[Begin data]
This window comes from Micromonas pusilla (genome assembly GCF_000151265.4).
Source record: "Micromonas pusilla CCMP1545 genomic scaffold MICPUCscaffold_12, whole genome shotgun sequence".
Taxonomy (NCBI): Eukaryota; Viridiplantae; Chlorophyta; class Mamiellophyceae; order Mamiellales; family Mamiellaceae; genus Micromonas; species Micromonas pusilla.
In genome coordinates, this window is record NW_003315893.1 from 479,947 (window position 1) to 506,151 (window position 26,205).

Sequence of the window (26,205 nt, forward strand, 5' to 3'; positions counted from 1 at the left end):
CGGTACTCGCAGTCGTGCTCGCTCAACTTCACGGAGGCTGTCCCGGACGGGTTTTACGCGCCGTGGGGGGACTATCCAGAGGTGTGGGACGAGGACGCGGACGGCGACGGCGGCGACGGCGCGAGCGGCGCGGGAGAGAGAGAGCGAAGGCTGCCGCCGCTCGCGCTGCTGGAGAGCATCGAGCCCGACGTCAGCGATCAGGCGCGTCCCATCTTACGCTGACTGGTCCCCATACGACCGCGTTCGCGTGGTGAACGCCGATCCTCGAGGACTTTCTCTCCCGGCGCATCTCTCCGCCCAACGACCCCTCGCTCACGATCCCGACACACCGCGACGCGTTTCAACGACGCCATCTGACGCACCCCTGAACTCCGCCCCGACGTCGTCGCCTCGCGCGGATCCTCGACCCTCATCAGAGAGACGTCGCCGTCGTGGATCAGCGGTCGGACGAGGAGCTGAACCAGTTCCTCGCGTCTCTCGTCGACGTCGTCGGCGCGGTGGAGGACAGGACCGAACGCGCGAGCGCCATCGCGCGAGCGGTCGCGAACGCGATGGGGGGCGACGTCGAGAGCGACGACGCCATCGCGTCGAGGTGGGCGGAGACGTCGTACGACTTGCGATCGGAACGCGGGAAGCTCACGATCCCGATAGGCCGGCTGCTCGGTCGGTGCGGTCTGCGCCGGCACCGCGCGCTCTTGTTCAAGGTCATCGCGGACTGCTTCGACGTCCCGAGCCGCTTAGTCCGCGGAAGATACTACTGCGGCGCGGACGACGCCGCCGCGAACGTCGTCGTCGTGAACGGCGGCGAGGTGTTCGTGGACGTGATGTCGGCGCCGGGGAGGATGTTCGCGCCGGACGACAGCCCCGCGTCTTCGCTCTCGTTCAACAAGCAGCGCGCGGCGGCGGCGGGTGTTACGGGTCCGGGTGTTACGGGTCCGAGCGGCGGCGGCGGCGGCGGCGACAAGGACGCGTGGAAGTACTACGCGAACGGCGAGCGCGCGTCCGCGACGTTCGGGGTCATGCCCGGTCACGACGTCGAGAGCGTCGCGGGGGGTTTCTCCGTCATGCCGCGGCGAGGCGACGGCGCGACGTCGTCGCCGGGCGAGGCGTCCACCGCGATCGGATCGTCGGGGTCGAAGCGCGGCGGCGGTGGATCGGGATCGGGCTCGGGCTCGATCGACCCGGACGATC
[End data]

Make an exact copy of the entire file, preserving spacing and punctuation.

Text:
This window comes from Micromonas pusilla (genome assembly GCF_000151265.4).
Source record: "Micromonas pusilla CCMP1545 genomic scaffold MICPUCscaffold_12, whole genome shotgun sequence".
Taxonomy (NCBI): Eukaryota; Viridiplantae; Chlorophyta; class Mamiellophyceae; order Mamiellales; family Mamiellaceae; genus Micromonas; species Micromonas pusilla.
In genome coordinates, this window is record NW_003315893.1 from 479,947 (window position 1) to 506,151 (window position 26,205).

Sequence of the window (26,205 nt, forward strand, 5' to 3'; positions counted from 1 at the left end):
CGGTACTCGCAGTCGTGCTCGCTCAACTTCACGGAGGCTGTCCCGGACGGGTTTTACGCGCCGTGGGGGGACTATCCAGAGGTGTGGGACGAGGACGCGGACGGCGACGGCGGCGACGGCGCGAGCGGCGCGGGAGAGAGAGAGCGAAGGCTGCCGCCGCTCGCGCTGCTGGAGAGCATCGAGCCCGACGTCAGCGATCAGGCGCGTCCCATCTTACGCTGACTGGTCCCCATACGACCGCGTTCGCGTGGTGAACGCCGATCCTCGAGGACTTTCTCTCCCGGCGCATCTCTCCGCCCAACGACCCCTCGCTCACGATCCCGACACACCGCGACGCGTTTCAACGACGCCATCTGACGCACCCCTGAACTCCGCCCCGACGTCGTCGCCTCGCGCGGATCCTCGACCCTCATCAGAGAGACGTCGCCGTCGTGGATCAGCGGTCGGACGAGGAGCTGAACCAGTTCCTCGCGTCTCTCGTCGACGTCGTCGGCGCGGTGGAGGACAGGACCGAACGCGCGAGCGCCATCGCGCGAGCGGTCGCGAACGCGATGGGGGGCGACGTCGAGAGCGACGACGCCATCGCGTCGAGGTGGGCGGAGACGTCGTACGACTTGCGATCGGAACGCGGGAAGCTCACGATCCCGATAGGCCGGCTGCTCGGTCGGTGCGGTCTGCGCCGGCACCGCGCGCTCTTGTTCAAGGTCATCGCGGACTGCTTCGACGTCCCGAGCCGCTTAGTCCGCGGAAGATACTACTGCGGCGCGGACGACGCCGCCGCGAACGTCGTCGTCGTGAACGGCGGCGAGGTGTTCGTGGACGTGATGTCGGCGCCGGGGAGGATGTTCGCGCCGGACGACAGCCCCGCGTCTTCGCTCTCGTTCAACAAGCAGCGCGCGGCGGCGGCGGGTGTTACGGGTCCGGGTGTTACGGGTCCGAGCGGCGGCGGCGGCGGCGGCGACAAGGACGCGTGGAAGTACTACGCGAACGGCGAGCGCGCGTCCGCGACGTTCGGGGTCATGCCCGGTCACGACGTCGAGAGCGTCGCGGGGGGTTTCTCCGTCATGCCGCGGCGAGGCGACGGCGCGACGTCGTCGCCGGGCGAGGCGTCCACCGCGATCGGATCGTCGGGGTCGAAGCGCGGCGGCGGTGGATCGGGATCGGGCTCGGGCTCGATCGACCCGGACGATC